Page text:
Cervical spine surgery
Where is the cervical spine located and what does it do?
Seven bones (vertebrae) make up the cervical spine. It is joined to the skull and the thoracic spine, which is joined to the ribs and is located behind the chest.
The top two vertebrae control the sideways movement of the skull and the rest of the cervical spine allows the head and neck to tilt. Inside the cervical spine is the spinal cord, which carries vital nerve impulses allowing messages to be sent from the brain to everything from ligaments to muscles and skin.
The vertebrae do not sit directly on top of each other, instead there is a layer of tough material made up of cartilage (a disc) which sits between every two segments of vertebrae. This cushions the vertebrae and protects them against the impact of movement.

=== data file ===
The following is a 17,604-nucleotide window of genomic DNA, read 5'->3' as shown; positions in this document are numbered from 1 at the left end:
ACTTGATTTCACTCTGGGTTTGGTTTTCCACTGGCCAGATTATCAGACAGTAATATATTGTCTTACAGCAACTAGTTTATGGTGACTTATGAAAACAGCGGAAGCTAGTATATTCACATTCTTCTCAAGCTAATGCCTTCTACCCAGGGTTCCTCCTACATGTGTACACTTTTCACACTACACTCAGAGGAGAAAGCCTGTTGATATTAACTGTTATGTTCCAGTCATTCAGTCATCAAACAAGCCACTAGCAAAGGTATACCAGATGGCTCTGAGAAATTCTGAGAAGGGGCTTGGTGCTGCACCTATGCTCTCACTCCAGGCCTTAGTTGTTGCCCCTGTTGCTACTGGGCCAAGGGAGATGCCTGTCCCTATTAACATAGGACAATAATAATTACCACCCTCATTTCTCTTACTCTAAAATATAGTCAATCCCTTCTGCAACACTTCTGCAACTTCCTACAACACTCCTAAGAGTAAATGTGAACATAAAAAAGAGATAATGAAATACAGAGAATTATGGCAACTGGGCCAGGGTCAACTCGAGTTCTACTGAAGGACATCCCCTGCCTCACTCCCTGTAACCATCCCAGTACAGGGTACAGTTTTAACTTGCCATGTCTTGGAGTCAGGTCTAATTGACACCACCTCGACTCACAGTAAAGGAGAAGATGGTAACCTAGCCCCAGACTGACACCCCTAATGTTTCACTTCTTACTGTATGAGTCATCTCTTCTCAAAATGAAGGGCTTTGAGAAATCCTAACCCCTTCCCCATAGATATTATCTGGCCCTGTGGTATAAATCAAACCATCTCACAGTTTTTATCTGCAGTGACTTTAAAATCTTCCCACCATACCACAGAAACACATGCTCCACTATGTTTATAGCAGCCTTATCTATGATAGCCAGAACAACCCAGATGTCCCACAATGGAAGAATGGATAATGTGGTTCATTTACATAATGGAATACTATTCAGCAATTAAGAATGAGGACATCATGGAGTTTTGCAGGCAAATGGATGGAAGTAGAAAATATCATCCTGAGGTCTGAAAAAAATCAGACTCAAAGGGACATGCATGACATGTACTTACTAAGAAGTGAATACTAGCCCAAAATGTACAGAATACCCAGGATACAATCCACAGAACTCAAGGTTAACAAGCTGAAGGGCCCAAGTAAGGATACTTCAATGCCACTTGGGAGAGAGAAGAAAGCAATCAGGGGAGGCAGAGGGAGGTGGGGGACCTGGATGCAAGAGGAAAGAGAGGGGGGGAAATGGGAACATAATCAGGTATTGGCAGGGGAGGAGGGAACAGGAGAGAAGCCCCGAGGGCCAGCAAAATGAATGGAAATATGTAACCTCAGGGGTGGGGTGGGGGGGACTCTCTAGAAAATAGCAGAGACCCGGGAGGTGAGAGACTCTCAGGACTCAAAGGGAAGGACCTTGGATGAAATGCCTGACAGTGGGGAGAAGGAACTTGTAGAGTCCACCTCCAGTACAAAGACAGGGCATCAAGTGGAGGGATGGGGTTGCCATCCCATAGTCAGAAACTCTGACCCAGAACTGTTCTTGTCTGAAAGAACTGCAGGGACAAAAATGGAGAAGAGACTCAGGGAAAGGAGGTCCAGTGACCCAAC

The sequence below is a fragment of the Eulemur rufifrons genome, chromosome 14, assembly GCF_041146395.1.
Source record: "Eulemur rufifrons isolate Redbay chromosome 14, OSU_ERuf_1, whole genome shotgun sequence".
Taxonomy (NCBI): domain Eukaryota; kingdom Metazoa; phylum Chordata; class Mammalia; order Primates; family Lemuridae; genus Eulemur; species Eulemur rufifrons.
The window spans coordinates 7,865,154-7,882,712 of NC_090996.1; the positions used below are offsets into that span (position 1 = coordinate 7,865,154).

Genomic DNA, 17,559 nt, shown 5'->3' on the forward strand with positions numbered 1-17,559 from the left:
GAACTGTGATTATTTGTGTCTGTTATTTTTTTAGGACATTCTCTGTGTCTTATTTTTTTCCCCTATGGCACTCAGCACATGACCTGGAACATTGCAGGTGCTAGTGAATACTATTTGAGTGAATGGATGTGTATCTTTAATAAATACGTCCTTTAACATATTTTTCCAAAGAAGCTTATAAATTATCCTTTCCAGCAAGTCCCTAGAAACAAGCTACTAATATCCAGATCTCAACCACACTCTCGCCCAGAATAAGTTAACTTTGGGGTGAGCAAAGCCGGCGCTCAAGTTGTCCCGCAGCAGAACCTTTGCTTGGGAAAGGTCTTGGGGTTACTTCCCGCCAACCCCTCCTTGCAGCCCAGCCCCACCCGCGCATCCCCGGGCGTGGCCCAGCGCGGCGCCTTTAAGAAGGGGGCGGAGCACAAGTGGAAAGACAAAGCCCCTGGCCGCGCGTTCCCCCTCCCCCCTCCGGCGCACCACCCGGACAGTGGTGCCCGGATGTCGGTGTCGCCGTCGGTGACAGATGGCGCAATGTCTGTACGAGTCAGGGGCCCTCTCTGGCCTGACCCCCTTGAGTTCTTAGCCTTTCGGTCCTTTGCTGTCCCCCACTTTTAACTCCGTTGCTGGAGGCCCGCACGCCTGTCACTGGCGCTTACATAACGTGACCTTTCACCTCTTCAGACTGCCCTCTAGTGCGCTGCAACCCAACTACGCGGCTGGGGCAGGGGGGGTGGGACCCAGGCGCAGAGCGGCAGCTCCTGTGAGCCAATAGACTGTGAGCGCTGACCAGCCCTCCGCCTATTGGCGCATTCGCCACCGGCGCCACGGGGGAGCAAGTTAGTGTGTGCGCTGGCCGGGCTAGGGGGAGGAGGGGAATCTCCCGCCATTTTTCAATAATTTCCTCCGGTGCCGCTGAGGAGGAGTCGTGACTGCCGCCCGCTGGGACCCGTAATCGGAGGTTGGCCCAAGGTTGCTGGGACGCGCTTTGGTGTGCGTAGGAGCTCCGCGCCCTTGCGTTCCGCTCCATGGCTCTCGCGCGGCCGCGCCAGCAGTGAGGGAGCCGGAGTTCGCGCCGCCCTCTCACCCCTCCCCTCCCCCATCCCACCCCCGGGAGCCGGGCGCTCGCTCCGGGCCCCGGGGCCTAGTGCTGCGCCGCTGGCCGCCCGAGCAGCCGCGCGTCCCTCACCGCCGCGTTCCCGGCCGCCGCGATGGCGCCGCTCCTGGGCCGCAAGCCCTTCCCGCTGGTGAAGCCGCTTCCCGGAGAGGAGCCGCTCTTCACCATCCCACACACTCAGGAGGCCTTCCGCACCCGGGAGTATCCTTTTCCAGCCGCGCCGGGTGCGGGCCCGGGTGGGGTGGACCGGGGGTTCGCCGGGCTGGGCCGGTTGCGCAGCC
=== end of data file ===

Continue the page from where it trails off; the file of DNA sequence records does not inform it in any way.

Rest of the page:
What can go wrong with the cervical spine?
Injury or degeneration can cause a segment of the disc to push back into the spinal canal, compressing a nerve and resulting in inflammation which leads to a herniated disc. Another common problem is that deposits called spurs can build up on the vertebrae, pinching the nerves. These conditions often result in acute pain in the neck and arm.
How are symptoms addressed?
Surgery is often the most effective way of treating a problem with the cervical spine. The simplest issue to treat is a herniated disc which has broken down on one side leading to pain on that side of the body. There are two methods - one which enters the back through the front of the neck, the other through the back. It is more common to operate through the front as this causes less trauma to the body.
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